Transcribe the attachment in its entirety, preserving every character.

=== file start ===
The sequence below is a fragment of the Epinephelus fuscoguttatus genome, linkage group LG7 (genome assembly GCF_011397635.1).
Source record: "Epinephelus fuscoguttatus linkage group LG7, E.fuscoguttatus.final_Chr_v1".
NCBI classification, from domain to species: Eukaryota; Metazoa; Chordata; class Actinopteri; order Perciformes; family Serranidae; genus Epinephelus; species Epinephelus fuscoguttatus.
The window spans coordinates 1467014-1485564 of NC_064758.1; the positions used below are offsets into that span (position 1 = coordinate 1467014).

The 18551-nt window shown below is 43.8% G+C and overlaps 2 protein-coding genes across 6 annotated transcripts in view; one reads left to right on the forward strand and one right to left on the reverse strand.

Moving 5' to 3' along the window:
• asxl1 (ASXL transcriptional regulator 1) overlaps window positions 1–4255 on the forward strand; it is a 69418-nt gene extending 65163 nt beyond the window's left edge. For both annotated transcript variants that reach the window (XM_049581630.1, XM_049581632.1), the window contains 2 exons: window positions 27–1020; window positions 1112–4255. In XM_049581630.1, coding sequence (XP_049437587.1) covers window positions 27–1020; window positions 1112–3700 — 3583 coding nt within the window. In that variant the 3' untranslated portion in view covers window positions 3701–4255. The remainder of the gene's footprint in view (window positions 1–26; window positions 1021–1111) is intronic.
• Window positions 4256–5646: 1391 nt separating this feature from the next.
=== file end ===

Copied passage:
The sequence below is a fragment of the Epinephelus fuscoguttatus genome, linkage group LG7 (genome assembly GCF_011397635.1).
Source record: "Epinephelus fuscoguttatus linkage group LG7, E.fuscoguttatus.final_Chr_v1".
NCBI classification, from domain to species: Eukaryota; Metazoa; Chordata; class Actinopteri; order Perciformes; family Serranidae; genus Epinephelus; species Epinephelus fuscoguttatus.
The window spans coordinates 1467014-1485564 of NC_064758.1; the positions used below are offsets into that span (position 1 = coordinate 1467014).

The 18551-nt window shown below is 43.8% G+C and overlaps 2 protein-coding genes across 6 annotated transcripts in view; one reads left to right on the forward strand and one right to left on the reverse strand.

Moving 5' to 3' along the window:
• asxl1 (ASXL transcriptional regulator 1) overlaps window positions 1–4255 on the forward strand; it is a 69418-nt gene extending 65163 nt beyond the window's left edge. For both annotated transcript variants that reach the window (XM_049581630.1, XM_049581632.1), the window contains 2 exons: window positions 27–1020; window positions 1112–4255. In XM_049581630.1, coding sequence (XP_049437587.1) covers window positions 27–1020; window positions 1112–3700 — 3583 coding nt within the window. In that variant the 3' untranslated portion in view covers window positions 3701–4255. The remainder of the gene's footprint in view (window positions 1–26; window positions 1021–1111) is intronic.
• Window positions 4256–5646: 1391 nt separating this feature from the next.